Journal cover Journal topic
Atmospheric Chemistry and Physics An interactive open-access journal of the European Geosciences Union
Atmos. Chem. Phys., 17, 12743-12778, 2017
https://doi.org/10.5194/acp-17-12743-2017
© Author(s) 2017. This work is distributed under
the Creative Commons Attribution 3.0 License.
Research article
26 Oct 2017
Assessment of upper tropospheric and stratospheric water vapor and ozone in reanalyses as part of S-RIP
Sean M. Davis1,2, Michaela I. Hegglin3, Masatomo Fujiwara4, Rossana Dragani5, Yayoi Harada6, Chiaki Kobayashi6,7, Craig Long8, Gloria L. Manney9,10, Eric R. Nash11, Gerald L. Potter12, Susann Tegtmeier13, Tao Wang14, Krzysztof Wargan11,15, and Jonathon S. Wright16 1Earth System Research Laboratory, National Oceanic and Atmospheric Administration, Boulder, CO 80305, USA
2Cooperative Institute for Research in Environmental Sciences (CIRES), University of Colorado at Boulder, Boulder, CO 80309, USA
3Department of Meteorology, University of Reading, Reading, RG6 6BX, UK
4Faculty of Environmental Earth Science, Hokkaido University, Sapporo 060-0810, Japan
5European Centre for Medium-Range Weather Forecasts, Reading, RG2 9AX, UK
6Japan Meteorological Agency, Tokyo, 100-8122, Japan
7Climate Research Department, Meteorological Research Institute, JMA, Tsukuba, 305-0052, Japan
8Climate Prediction Center, National Centers for Environmental Prediction, National Oceanic and Atmospheric Administration, College Park, MD 20740, USA
9NorthWest Research Associates, Socorro, NM 87801, USA
10Department of Physics, New Mexico Institute of Mining and Technology, Socorro, NM 87801, USA
11Science Systems and Applications, Inc., Lanham, MD 20706, USA
12NASA Center for Climate Simulation, Code 606.2, NASA Goddard Space Flight Center, Greenbelt, MD 20771, USA
13GEOMAR Helmholtz Centre for Ocean Research Kiel, Kiel, 24105, Germany
14NASA Jet Propulsion Laboratory/California Institute of Technology, Pasadena, CA 91109, USA
15Global Modeling and Assimilation Office, Code 610.1, NASA Goddard Space Flight Center, Greenbelt, MD 20771, USA
16Department of Earth System Science, Tsinghua University, Beijing, 100084, China
Abstract. Reanalysis data sets are widely used to understand atmospheric processes and past variability, and are often used to stand in as "observations" for comparisons with climate model output. Because of the central role of water vapor (WV) and ozone (O3) in climate change, it is important to understand how accurately and consistently these species are represented in existing global reanalyses. In this paper, we present the results of WV and O3 intercomparisons that have been performed as part of the SPARC (Stratosphere–troposphere Processes and their Role in Climate) Reanalysis Intercomparison Project (S-RIP). The comparisons cover a range of timescales and evaluate both inter-reanalysis and observation-reanalysis differences. We also provide a systematic documentation of the treatment of WV and O3 in current reanalyses to aid future research and guide the interpretation of differences amongst reanalysis fields.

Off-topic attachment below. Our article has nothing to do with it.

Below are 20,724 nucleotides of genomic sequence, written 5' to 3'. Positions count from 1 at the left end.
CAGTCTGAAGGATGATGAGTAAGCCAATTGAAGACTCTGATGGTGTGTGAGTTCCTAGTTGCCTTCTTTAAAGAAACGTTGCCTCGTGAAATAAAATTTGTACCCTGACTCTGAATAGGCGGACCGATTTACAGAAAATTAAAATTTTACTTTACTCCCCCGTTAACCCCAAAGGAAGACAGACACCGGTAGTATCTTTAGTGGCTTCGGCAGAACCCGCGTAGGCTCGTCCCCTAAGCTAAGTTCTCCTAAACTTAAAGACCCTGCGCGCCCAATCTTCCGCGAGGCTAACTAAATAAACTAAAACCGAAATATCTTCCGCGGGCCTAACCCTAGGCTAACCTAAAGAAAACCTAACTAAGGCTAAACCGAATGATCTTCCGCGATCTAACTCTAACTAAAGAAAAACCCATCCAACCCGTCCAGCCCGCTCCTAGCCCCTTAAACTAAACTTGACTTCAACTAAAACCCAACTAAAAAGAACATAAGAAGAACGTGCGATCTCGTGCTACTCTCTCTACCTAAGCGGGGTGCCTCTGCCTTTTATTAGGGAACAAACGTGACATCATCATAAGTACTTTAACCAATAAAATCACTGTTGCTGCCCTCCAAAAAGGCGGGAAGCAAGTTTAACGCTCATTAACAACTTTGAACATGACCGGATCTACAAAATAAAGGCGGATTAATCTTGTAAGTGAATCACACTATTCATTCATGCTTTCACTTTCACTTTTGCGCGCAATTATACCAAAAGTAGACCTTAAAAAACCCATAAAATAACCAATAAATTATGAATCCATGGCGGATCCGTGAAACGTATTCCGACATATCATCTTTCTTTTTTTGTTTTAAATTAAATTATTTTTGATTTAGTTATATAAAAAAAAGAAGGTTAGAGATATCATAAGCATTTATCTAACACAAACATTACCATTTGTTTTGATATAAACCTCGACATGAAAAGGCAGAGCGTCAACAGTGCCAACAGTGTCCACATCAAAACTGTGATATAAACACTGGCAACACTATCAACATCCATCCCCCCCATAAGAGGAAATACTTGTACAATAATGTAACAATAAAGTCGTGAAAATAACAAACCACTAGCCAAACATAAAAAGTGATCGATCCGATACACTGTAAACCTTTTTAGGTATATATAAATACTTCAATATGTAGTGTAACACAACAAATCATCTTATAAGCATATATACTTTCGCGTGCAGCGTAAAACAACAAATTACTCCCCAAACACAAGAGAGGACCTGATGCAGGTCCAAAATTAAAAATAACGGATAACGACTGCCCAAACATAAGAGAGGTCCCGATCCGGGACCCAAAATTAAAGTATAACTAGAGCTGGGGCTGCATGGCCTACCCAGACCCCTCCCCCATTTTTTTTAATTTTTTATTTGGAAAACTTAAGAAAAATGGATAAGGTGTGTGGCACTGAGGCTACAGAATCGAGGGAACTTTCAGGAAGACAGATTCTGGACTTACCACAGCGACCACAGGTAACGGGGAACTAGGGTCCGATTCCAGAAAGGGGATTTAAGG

The assimilation of total column ozone (TCO) observations in newer reanalyses results in realistic representations of TCO in reanalyses except when data coverage is lacking, such as during polar night. The vertical distribution of ozone is also relatively well represented in the stratosphere in reanalyses, particularly given the relatively weak constraints on ozone vertical structure provided by most assimilated observations and the simplistic representations of ozone photochemical processes in most of the reanalysis forecast models. However, significant biases in the vertical distribution of ozone are found in the upper troposphere and lower stratosphere in all reanalyses.

In contrast to O3, reanalysis estimates of stratospheric WV are not directly constrained by assimilated data. Observations of atmospheric humidity are typically used only in the troposphere, below a specified vertical level at or near the tropopause. The fidelity of reanalysis stratospheric WV products is therefore mainly dependent on the reanalyses' representation of the physical drivers that influence stratospheric WV, such as temperatures in the tropical tropopause layer, methane oxidation, and the stratospheric overturning circulation. The lack of assimilated observations and known deficiencies in the representation of stratospheric transport in reanalyses result in much poorer agreement amongst observational and reanalysis estimates of stratospheric WV. Hence, stratospheric WV products from the current generation of reanalyses should generally not be used in scientific studies.


Citation: Davis, S. M., Hegglin, M. I., Fujiwara, M., Dragani, R., Harada, Y., Kobayashi, C., Long, C., Manney, G. L., Nash, E. R., Potter, G. L., Tegtmeier, S., Wang, T., Wargan, K., and Wright, J. S.: Assessment of upper tropospheric and stratospheric water vapor and ozone in reanalyses as part of S-RIP, Atmos. Chem. Phys., 17, 12743-12778, https://doi.org/10.5194/acp-17-12743-2017, 2017.
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Short summary
Ozone and water vapor in the stratosphere are important gases that affect surface climate and absorb incoming solar ultraviolet radiation. These gases are represented in reanalyses, which create a complete picture of the state of Earth's atmosphere using limited observations. We evaluate reanalysis water vapor and ozone fidelity by intercomparing them, and comparing them to independent observations. Generally reanalyses do a good job at representing ozone, but have problems with water vapor.
Ozone and water vapor in the stratosphere are important gases that affect surface climate and...
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